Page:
AN ALLIGATOR HAS 80+ TEETH that can each be replaced up to 50 times during its life! Potentially, that’s thousands of teeth! You may be thinking, “Wow, that’s cool… But why are we talking about alligator teeth on this human dental blog?” Well, alligators may be helping scientists learn how to stimulate tooth renewal in humans.
Like humans, alligators have well organized teeth, with different functions, fixed in bony sockets. Research shows that there are three parts (or phases) to each alligator tooth—a working tooth, a substitute tooth (ready to replace the working tooth should it be lost), and the dental lamina (a band of tissue that is the apparent hub for new teeth development).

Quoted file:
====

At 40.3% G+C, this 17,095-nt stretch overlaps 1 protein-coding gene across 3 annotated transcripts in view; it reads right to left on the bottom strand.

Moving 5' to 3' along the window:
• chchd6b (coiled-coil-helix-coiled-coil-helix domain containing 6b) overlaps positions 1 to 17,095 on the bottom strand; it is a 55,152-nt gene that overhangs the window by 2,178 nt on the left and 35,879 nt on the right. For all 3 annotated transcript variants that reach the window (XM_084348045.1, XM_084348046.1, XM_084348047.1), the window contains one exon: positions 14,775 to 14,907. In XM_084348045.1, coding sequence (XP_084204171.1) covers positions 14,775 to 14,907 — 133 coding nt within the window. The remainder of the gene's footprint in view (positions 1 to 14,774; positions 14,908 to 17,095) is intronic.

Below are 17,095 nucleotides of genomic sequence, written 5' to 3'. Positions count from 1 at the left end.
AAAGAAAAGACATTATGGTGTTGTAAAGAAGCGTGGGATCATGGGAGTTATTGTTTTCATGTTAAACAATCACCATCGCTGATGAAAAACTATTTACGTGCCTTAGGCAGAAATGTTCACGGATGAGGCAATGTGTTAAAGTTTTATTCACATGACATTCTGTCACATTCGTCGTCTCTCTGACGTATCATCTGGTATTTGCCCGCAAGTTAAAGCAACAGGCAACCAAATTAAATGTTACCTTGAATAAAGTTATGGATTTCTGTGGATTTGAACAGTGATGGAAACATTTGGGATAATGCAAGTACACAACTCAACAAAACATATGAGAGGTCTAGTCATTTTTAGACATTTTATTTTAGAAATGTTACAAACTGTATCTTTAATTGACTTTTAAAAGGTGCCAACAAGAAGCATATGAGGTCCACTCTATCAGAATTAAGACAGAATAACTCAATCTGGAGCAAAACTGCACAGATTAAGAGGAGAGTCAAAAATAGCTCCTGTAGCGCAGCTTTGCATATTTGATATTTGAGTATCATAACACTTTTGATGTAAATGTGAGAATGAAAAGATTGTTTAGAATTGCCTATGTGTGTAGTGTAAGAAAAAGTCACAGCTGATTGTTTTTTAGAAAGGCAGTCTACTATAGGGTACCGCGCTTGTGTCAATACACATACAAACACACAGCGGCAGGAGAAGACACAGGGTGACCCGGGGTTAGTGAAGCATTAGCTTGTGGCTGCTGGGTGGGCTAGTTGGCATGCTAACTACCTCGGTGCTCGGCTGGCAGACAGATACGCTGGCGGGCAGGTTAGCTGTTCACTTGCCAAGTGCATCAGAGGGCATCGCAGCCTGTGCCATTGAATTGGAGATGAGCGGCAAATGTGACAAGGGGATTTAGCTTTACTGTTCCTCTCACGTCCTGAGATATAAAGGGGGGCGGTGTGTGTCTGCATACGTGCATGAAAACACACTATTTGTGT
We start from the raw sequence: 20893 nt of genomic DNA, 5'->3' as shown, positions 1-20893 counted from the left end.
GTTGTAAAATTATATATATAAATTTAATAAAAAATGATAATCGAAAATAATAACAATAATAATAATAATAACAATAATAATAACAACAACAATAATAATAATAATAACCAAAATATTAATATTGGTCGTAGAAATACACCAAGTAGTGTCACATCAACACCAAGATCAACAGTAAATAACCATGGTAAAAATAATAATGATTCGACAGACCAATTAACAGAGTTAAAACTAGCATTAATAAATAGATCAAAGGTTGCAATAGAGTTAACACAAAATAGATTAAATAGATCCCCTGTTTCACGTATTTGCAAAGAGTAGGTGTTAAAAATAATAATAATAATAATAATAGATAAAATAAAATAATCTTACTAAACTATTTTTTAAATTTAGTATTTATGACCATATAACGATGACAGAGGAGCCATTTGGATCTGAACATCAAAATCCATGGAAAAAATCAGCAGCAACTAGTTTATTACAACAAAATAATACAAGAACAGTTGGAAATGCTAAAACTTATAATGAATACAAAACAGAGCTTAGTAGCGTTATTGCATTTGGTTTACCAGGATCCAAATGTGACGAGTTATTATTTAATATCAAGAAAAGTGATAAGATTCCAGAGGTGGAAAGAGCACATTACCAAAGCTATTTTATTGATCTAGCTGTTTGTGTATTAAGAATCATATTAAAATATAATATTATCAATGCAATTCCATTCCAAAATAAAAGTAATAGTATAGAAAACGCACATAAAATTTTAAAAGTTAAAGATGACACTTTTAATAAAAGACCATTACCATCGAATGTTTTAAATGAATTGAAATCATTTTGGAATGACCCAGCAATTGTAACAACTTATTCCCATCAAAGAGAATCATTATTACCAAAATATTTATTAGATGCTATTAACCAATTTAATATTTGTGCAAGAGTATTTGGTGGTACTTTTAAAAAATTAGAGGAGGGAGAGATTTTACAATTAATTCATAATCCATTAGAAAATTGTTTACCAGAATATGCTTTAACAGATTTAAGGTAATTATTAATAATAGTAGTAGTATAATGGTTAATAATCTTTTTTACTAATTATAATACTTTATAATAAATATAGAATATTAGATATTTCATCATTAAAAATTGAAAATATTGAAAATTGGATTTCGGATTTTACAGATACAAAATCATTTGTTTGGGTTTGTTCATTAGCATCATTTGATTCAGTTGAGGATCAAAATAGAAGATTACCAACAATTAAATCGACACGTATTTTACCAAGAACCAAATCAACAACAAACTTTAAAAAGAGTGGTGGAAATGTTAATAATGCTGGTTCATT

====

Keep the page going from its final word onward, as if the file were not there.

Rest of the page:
Humans are similar, with one big difference. We have adult teeth (these are our “working teeth”) and we have dental lamina. What we don’t have are substitute teeth. While most vertebrates can replace teeth until the day they die, human teeth replace themselves only once. The million dollar question is, why do replacement teeth stop growing after our first adult set?
Researchers believe that the dental lamina is the source of tooth regeneration. Stem cells in the lamina stimulate growth. For some reason our lamina turns off when adult teeth arrive.
Researchers are working to isolate the exact lamina growth triggers in alligators so that perhaps they can duplicate them in humans. They believe they’ve found a “promising protein compound” but still have a lot of work to do to create the proper elemental combination.
The idea of human tooth regeneration is exciting (that’s why we brought it up!), but it isn’t right around the corner. So, in the meantime, continue taking great care of the teeth you have!